Maputo — Illegal resistance to issuing credentials to independent election observers has continued to the last minute in four Mozambican provinces - Nampula, Zambezia, Tete and Gaza - according to the "Mozambique Political Process Bulletin", published by the anti-corruption NGO, the Centre for Public Integrity (CIP).
The main victims of the illicit behavior of the provincial elections commissions is EISA (Electoral Institute for Sustainable Democracy in Africa), which coordinates five independent civil society observer groups.
By the end of Monday, the final day prior to the election, 3,103 EISA observers had still not received credentials,
According to the Bulletin, on Monday only 276 credentials were issued to EISA - 115 in Tete and 161 in Maputo province. On Sunday, 248 EISA credentials were issued - 110 in Nampula and 138 in Manica. Only 129 were issued on Saturday, all in Maputo city. In the past four days, not a single credential was issued to EISA observers in either Zambezia or Gaza. Among the organisations coordinated by EISA, and thus denied credentials, is the Catholic Church.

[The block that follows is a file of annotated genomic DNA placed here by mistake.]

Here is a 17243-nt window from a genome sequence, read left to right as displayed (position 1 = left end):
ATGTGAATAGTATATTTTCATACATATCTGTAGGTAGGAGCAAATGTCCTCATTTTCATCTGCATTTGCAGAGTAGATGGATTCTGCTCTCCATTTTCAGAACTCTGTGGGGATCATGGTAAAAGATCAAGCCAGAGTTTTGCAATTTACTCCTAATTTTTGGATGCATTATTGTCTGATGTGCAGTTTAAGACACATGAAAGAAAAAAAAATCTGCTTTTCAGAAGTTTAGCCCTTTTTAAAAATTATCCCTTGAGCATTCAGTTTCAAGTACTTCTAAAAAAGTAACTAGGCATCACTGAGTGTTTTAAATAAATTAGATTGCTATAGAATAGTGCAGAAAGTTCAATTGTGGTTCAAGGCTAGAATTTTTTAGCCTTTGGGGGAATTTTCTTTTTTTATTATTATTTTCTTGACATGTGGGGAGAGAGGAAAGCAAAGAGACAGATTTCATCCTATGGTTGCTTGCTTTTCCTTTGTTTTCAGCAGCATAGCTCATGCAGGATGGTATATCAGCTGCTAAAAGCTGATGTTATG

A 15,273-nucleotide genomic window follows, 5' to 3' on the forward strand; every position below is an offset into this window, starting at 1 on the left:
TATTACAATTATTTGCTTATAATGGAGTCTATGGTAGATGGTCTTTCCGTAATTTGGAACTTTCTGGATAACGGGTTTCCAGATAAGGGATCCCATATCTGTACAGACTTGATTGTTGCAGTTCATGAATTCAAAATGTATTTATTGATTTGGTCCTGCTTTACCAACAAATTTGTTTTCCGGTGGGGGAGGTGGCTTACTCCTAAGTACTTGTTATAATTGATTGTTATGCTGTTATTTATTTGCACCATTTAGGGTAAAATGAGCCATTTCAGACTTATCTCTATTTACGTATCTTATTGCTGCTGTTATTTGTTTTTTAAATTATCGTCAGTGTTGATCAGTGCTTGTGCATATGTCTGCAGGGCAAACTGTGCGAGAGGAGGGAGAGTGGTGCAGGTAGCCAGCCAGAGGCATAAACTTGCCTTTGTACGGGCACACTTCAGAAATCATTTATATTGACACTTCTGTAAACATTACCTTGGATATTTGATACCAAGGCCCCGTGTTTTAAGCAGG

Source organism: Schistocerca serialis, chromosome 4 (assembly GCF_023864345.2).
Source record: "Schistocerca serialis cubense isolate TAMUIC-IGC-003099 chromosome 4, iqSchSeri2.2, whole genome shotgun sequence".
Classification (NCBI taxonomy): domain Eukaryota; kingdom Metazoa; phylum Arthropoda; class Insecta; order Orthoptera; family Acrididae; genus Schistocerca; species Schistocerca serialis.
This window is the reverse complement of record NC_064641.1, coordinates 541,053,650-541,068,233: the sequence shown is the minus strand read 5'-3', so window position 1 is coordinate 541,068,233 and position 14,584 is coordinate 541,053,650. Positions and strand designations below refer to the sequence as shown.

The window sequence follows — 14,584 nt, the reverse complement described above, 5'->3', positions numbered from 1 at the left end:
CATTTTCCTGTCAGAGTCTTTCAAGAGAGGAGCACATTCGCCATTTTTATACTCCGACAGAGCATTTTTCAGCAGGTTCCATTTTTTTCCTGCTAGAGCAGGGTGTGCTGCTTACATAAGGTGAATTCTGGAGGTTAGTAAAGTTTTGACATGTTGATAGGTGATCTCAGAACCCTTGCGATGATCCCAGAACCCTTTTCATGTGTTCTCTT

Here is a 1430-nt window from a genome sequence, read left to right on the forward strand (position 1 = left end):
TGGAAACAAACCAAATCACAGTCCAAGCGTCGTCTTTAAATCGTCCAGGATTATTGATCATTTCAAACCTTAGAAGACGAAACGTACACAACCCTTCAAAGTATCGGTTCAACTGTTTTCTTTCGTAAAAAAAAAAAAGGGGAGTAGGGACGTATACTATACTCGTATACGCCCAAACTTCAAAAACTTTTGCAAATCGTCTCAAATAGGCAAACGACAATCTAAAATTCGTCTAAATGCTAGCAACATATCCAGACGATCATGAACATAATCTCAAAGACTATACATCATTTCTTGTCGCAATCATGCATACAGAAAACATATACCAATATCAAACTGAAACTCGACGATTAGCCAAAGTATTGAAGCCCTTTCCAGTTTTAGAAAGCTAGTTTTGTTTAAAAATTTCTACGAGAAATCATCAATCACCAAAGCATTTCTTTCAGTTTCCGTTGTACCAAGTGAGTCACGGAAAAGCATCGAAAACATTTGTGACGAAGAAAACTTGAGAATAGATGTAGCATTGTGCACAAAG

The bulletin believes this is a deliberate attempt to obstruct independent observation. The refusal to grant credentials is a gross violation of the electoral law, which states that all applications for observer credentials must be responded to within five days. Even if mistakes are made in the applications, the electoral bodies must respond with a demand for corrections. But in many cases no reply at all has been given.
The CNE claims that over 41,605 Mozambican observers have been accredited. These include 19,700 for Zambezia and 9,935 for Nampula - figures which the Bulletin found "incredible". With experienced, independent bodies such as EISA denied credentials, it seems that - if the figure of 41,605 is accurate - these observers are likely to come from bodies that are aligned with the ruling Frelimo Party.
In Zambezia only 206 of the credentials issued are for EISA - although EISA requested 1,433 credentials.
Failure to provide sufficient credentials to independent observers compromises the ability of the observer groups to produce a parallel count of the results. In previous elections the parallel count has been a valuable check on the integrity of the vote - this time, the deliberate refusal to grant credentials raises serious doubts about the transparency of the elections.
In his broadcast to the nation on Monday, the chairperson of the National Elections Commission (CNE), Abdul Carimo, boasted that no other African country had issued so many observer credentials for an election, but did not explain the selective nature of issuing the credentials.
Carimo criticized those election politicians who are encouraging citizens to break the law by staying at the polling centres after they have voted - but he said nothing about the violations of the law committed by the electoral bodies themselves by failing to issue credentials within the five day deadline.